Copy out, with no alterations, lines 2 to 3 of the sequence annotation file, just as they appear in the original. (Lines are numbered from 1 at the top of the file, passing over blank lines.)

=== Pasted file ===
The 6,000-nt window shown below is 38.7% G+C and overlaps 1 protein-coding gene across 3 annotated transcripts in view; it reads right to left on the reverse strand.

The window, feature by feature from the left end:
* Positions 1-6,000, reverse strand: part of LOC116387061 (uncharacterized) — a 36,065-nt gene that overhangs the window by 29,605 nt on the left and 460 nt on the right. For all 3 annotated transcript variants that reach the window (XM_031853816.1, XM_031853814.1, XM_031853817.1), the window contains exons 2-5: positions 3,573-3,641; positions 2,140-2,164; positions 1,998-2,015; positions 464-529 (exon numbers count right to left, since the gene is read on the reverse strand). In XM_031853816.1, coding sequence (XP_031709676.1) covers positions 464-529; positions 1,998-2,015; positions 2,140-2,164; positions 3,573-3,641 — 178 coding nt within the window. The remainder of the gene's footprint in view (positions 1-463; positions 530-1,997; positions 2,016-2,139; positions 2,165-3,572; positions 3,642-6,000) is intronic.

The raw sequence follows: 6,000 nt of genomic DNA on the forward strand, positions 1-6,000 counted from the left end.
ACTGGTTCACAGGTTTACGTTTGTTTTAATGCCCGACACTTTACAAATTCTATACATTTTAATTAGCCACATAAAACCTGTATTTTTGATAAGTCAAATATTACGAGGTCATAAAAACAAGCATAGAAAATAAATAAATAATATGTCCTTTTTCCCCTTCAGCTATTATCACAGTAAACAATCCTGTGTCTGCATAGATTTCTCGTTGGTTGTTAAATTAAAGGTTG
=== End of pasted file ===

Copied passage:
The window, feature by feature from the left end:
* Positions 1-6,000, reverse strand: part of LOC116387061 (uncharacterized) — a 36,065-nt gene that overhangs the window by 29,605 nt on the left and 460 nt on the right. For all 3 annotated transcript variants that reach the window (XM_031853816.1, XM_031853814.1, XM_031853817.1), the window contains exons 2-5: positions 3,573-3,641; positions 2,140-2,164; positions 1,998-2,015; positions 464-529 (exon numbers count right to left, since the gene is read on the reverse strand). In XM_031853816.1, coding sequence (XP_031709676.1) covers positions 464-529; positions 1,998-2,015; positions 2,140-2,164; positions 3,573-3,641 — 178 coding nt within the window. The remainder of the gene's footprint in view (positions 1-463; positions 530-1,997; positions 2,016-2,139; positions 2,165-3,572; positions 3,642-6,000) is intronic.